Roger Sherman, among the greatest of all the Founders, noted during the House debate on the Naturalization Act of 1790 that “it was intended by the Convention, who framed the Constitution, that Congress should have the power of naturalization, in order to prevent particular States receiving citizens, and forcing them upon others who would not have received them in any other manner.” (emphasis added) Sherman was emphatic that federal control was designed to “guard against an improper mode of naturalization,” and prevent individual states from flooding the country with immigrants based on “easier terms.”
Thus, the federal plenary power over immigration was not to be used as a hammer to crush state sovereignty with boundless immigration, but rather as a shield to protect states and the entire federal union from irresponsible immigration policies of insidious state officials.
States have power to enforce the law on behalf of their sovereignty, not to violate national sovereignty
Yet, as the courts have done with every aspect of the Constitution, they have flipped the entire structure and purpose of federal power over immigration on its head — upside down, inside out. When states want to protect their sovereignty from a president that blatantly violates statute and the Constitution to harm national and state sovereignty, the courts tell those states to get lost. In some cases, the courts even prevent those states from passing laws to protect their citizens. Yet, when states complain about a president using 100% existing law to protect sovereignty, the courts give the states a forum to codify their political desires for more immigrants into laws that say the exact opposite.
This perversion of the letter and spirit of the Constitution played out in numerous cases. For example, when states sued President Obama for flooding their jurisdictions with refugees without notifying them even after the fact, much less giving them “advanced consultation” — as required by statute — the courts threw out the lawsuit. Now states can demand more refugees when they have no such right!
The courts prevented the Arizona government and Sheriff Arpaio from enforcing existing federal immigration law, yet they have green lighted sanctuary cities.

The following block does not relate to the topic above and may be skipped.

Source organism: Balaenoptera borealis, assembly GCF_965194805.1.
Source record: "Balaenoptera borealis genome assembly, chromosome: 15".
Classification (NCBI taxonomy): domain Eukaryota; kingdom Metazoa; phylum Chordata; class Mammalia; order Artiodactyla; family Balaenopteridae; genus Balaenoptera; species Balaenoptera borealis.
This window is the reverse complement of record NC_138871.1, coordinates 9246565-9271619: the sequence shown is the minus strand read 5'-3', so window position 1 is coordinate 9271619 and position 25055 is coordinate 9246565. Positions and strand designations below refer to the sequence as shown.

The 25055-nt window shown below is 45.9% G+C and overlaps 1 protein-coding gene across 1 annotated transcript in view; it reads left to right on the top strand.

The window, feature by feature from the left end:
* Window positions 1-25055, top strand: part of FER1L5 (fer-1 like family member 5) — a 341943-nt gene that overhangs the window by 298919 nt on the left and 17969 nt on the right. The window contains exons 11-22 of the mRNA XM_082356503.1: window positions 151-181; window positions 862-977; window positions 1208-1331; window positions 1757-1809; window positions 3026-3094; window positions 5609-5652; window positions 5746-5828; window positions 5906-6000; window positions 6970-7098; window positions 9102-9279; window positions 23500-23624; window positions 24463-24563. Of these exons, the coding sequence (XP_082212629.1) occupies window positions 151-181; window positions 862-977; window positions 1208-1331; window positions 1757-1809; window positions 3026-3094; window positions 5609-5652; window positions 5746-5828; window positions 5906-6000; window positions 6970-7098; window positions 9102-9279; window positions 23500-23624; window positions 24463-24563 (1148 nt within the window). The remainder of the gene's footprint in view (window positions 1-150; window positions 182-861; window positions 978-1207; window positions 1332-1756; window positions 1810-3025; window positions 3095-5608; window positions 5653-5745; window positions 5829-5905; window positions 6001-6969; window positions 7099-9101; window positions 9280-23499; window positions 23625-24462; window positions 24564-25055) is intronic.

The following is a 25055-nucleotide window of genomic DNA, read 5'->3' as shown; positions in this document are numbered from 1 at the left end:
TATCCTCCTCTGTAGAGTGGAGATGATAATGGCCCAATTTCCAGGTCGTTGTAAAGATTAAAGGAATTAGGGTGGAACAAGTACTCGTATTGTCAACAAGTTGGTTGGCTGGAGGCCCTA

The courts have blocked Texas from preventing illegal aliens from obtaining birth certificates, thereby disenfranchising and stealing the sovereignty of American citizens. Yet, they have allowed Chicago to ignore ICE detainers.
The court’s called Mississippi’s grievances against Obama’s illegal DACA amnesty “speculative,” but have readily welcomed Washington State’s illegitimate grievances demanding more immigrants.
As Justice Scalia made clear in his masterful dissent in Arizona v. United States (2012), a state’s “power to exclude from the sovereign’s territory people who have no right to be there” is “the defining characteristic of sovereignty” and that the “Constitution did not strip the States of that authority.” “To the contrary,” wrote Scalia, “two of the Constitution’s provisions were designed to enable the States to prevent “the intrusion of obnoxious aliens through other States.” Letter from James Madison to Edmund Randolph (Aug. 27, 1782).”
Even a broken clock is right twice a day, but that is not true of the contemporary federal courts. They are wrong all the time and flip the Constitution upside down.
The gospel of liberal jurisprudence comes from the misunderstood Marbury case, in which John Marshall declared, “it is emphatically the province and duty of the Judicial Department to say what the law is. Now we are seeing that the courts have made it their job, with devastating perverse consistency and deleterious consequences, to say what the law isn’t.